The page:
This tutorial will seek to answer most of the frequently asked questions about NgModules.
What classes should I add to the declarations array?
Add declarable classes-components, directives, and pipes-to a declarations list.
Declare these classes in exactly one module of the application. Declare them in a module if they belong to that particular module.
What is declarable?
Declarables are the class types—components, directives, and pipes—that you can add to a module's declarations list. They're the only classes that you can add to declarations.
What classes should I not add to declarations?
Add only declarable classes to an NgModule's declarations list.
Do not declare the following:
- A class that's already declared in another module, whether an app module, @NgModule, or third-party module.
- An array of directives imported from another module. For example, don't declare FORMS_DIRECTIVES from @angular/forms because the FormsModule already declares it.
- Module classes.
- Service classes.
- Non-Angular classes and objects, such as strings, numbers, functions, entity models, configurations, business logic, and helper classes.
Why list the same component in multiple NgModule properties?
AppComponent is often listed in both declarations and bootstrap. You might see the same component listed in declarations, exports, and entryComponents.
While that seems redundant, these properties have different functions. Membership in one list doesn't imply membership in another list.
AppComponent could be declared in this module but not bootstrapped.
AppComponent could be bootstrapped in this module but declared in a different feature module.
A component could be imported from another app module (so you can't declare it) and re-exported by this module.
A component could be exported for inclusion in an external component's template as well as dynamically loaded in a pop-up dialog.
What does "Can't bind to 'x' since it isn't a known property of 'y'" mean?
This error often means that you haven't declared the directive "x" or haven't imported the NgModule to which "x" belongs.
What should I import?
Import NgModules whose public (exported) declarable classes you need to reference in this module's component templates.
This always means importing CommonModule from @angular/common for access to the Angular directives such as NgIf and NgFor. You can import it directly or from another NgModule that re-exports it.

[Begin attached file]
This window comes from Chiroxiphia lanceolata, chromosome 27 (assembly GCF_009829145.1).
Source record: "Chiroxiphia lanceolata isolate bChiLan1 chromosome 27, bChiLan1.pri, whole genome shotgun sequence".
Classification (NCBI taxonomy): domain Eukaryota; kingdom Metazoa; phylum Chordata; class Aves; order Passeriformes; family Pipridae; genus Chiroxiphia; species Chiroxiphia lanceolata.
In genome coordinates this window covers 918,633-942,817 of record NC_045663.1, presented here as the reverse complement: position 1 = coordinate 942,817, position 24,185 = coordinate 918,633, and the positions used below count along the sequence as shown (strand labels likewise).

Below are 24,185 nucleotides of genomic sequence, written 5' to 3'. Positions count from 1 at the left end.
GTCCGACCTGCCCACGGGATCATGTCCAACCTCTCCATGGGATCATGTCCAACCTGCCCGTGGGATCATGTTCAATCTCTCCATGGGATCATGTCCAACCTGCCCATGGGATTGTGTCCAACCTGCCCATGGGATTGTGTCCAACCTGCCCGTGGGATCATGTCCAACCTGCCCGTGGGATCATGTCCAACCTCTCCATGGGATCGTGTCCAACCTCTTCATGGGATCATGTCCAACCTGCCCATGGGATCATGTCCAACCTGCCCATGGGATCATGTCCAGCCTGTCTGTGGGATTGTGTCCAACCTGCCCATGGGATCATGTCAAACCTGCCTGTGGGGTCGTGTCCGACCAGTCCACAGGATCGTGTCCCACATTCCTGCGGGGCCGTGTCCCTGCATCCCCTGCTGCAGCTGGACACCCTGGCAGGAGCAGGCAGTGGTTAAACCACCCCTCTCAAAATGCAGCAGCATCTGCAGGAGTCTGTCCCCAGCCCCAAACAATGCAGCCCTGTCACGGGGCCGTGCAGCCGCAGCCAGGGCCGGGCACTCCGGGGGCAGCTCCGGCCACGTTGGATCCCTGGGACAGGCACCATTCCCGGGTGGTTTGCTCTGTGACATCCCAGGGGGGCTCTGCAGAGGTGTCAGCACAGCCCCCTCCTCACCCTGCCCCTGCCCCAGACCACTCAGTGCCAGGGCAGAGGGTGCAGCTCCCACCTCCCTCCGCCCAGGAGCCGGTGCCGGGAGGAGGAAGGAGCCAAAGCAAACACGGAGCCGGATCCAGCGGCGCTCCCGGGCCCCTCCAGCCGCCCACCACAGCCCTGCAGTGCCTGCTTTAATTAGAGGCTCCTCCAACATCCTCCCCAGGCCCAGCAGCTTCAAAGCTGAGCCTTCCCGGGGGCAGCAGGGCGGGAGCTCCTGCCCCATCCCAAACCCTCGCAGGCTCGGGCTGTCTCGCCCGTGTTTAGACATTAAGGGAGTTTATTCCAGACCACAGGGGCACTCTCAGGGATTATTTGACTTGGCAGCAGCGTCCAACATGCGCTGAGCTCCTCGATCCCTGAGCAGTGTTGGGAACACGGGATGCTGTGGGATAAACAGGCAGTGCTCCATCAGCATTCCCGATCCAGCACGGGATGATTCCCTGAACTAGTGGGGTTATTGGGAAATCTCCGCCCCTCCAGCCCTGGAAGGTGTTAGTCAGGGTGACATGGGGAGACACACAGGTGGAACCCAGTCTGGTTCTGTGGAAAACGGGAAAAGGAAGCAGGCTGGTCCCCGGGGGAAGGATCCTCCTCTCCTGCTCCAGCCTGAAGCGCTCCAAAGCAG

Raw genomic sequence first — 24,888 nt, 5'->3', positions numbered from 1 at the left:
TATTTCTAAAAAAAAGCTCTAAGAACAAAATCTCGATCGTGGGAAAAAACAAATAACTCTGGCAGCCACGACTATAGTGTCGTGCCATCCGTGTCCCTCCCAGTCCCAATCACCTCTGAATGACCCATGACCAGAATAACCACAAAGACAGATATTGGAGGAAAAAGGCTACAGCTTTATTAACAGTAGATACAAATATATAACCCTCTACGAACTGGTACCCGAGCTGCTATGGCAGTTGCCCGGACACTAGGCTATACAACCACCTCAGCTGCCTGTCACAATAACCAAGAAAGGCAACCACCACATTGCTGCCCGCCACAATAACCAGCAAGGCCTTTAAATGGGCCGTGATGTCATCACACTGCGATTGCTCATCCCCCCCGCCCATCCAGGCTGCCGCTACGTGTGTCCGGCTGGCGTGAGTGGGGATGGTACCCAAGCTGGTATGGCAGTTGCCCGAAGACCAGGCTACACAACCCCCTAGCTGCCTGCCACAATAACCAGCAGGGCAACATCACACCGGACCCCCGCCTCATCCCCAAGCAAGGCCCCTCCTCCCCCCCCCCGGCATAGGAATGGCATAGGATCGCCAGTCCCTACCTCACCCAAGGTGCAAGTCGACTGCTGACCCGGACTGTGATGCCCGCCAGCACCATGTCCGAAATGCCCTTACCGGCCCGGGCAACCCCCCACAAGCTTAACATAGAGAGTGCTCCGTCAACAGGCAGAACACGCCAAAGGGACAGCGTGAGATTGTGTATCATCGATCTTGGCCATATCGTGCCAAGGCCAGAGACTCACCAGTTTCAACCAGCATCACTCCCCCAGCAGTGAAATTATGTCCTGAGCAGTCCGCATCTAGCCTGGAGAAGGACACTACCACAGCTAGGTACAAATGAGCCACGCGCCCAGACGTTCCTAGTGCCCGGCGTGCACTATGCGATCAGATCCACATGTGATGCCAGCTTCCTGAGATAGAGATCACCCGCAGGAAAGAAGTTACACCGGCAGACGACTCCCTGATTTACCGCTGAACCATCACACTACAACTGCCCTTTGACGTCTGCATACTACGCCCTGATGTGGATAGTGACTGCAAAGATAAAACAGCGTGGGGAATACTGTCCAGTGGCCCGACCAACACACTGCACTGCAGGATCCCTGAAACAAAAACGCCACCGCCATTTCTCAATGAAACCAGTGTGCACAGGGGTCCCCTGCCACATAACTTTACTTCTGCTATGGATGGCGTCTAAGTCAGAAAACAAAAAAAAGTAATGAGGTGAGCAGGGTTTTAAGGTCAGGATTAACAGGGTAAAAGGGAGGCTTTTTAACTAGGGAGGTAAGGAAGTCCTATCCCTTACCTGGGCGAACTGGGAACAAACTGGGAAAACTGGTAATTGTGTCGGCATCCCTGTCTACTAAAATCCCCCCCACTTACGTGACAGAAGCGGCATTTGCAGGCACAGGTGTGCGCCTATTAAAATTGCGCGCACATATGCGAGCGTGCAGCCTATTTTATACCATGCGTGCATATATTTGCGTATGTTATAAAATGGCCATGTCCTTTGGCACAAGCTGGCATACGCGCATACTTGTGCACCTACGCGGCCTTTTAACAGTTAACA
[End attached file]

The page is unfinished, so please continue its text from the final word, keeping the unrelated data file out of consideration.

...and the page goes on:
Import FormsModule from @angular/forms if your components have [(ngModel)] two-way binding expressions.
Import shared and feature modules when this module's components incorporate their components, directives, and pipes.
Import BrowserModule only in the root AppModule.
Should I import BrowserModule or CommonModule?
The root application module, AppModule, of almost every browser application should import BrowserModule from @angular/platform-browser.
BrowserModule provides services that are essential to launch and run a browser app.
BrowserModule also re-exports CommonModule from @angular/common, which means that components in the AppModule module also have access to the Angular directives every app needs, such as NgIf and NgFor.
Do not import BrowserModule in any other module. Feature modules and lazy-loaded modules should import CommonModule instead. They need the common directives. They don't need to re-install the app-wide providers.
Importing CommonModule also frees feature modules for use on any target platform, not just browsers.
What should I export?
Export declarable classes that components in other NgModules are able to reference in their templates. These are your public classes. If you don't export a declarable class, it stays private, visible only to other components declared in this NgModule.
You can export any declarable class—components, directives, and pipes—whether it's declared in this NgModule or in an imported NgModule.
You can re-export entire imported NgModules, which effectively re-exports all of their exported classes. An NgModule can even export a module that it doesn't import.
What should I not export?
Don't export the following:
- Private components, directives, and pipes that you need only within components declared in this NgModule. If you don't want another NgModule to see it, don't export it.
- Non-declarable objects such as services, functions, configurations, and entity models.
- Components that are only loaded dynamically by the router or by bootstrapping. Such entry components can never be selected in another component's template. While there's no harm in exporting them, there's also no benefit.
- Pure service modules that don't have public (exported) declarations. For example, there's no point in re-exporting HttpClientModule because it doesn't export anything. Its only purpose is to add http service providers to the application as a whole.
Previous: Sharing Modules
Next: Dependency Injection in Angular
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